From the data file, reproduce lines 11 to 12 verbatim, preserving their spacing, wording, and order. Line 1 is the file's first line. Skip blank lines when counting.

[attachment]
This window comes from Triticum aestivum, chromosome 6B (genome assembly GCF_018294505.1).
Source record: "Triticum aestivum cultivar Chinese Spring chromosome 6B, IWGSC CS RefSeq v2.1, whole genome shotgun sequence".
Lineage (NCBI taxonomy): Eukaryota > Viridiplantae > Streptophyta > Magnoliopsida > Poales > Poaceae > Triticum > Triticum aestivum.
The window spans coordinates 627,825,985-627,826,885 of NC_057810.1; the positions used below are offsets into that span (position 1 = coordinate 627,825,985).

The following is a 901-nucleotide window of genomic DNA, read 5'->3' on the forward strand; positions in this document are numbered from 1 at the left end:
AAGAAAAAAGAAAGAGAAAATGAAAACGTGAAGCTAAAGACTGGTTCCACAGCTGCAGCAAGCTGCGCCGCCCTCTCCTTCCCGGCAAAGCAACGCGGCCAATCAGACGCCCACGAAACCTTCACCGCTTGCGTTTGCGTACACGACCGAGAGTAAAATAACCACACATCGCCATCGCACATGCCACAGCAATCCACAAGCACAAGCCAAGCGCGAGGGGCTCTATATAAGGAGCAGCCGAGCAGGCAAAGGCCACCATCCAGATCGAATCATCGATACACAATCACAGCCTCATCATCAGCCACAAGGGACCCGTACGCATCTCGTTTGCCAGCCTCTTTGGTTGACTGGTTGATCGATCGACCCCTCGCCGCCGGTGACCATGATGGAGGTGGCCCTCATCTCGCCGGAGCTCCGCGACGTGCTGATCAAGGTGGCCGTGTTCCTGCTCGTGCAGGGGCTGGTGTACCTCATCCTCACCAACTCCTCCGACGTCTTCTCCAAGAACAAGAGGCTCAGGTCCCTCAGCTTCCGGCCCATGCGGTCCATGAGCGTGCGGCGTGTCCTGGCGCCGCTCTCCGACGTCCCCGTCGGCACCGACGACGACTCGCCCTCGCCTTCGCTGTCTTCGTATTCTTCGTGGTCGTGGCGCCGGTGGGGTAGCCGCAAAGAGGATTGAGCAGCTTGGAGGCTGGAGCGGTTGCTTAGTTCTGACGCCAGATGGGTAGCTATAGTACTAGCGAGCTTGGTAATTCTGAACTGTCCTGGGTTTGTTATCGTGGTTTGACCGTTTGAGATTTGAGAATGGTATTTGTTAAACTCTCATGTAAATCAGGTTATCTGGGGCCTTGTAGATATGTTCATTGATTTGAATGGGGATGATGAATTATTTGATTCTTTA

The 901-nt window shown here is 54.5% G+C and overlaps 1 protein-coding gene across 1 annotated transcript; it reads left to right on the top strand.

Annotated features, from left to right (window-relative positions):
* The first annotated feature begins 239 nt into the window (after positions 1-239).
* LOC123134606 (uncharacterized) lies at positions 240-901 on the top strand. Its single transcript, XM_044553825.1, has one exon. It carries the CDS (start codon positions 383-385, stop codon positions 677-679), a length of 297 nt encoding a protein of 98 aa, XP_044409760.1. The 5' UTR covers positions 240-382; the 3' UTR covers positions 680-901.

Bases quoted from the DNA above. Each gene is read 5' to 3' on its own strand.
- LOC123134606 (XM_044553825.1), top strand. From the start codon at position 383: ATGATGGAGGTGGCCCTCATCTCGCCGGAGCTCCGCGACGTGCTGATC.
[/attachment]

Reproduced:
Bases quoted from the DNA above. Each gene is read 5' to 3' on its own strand.
- LOC123134606 (XM_044553825.1), top strand. From the start codon at position 383: ATGATGGAGGTGGCCCTCATCTCGCCGGAGCTCCGCGACGTGCTGATC.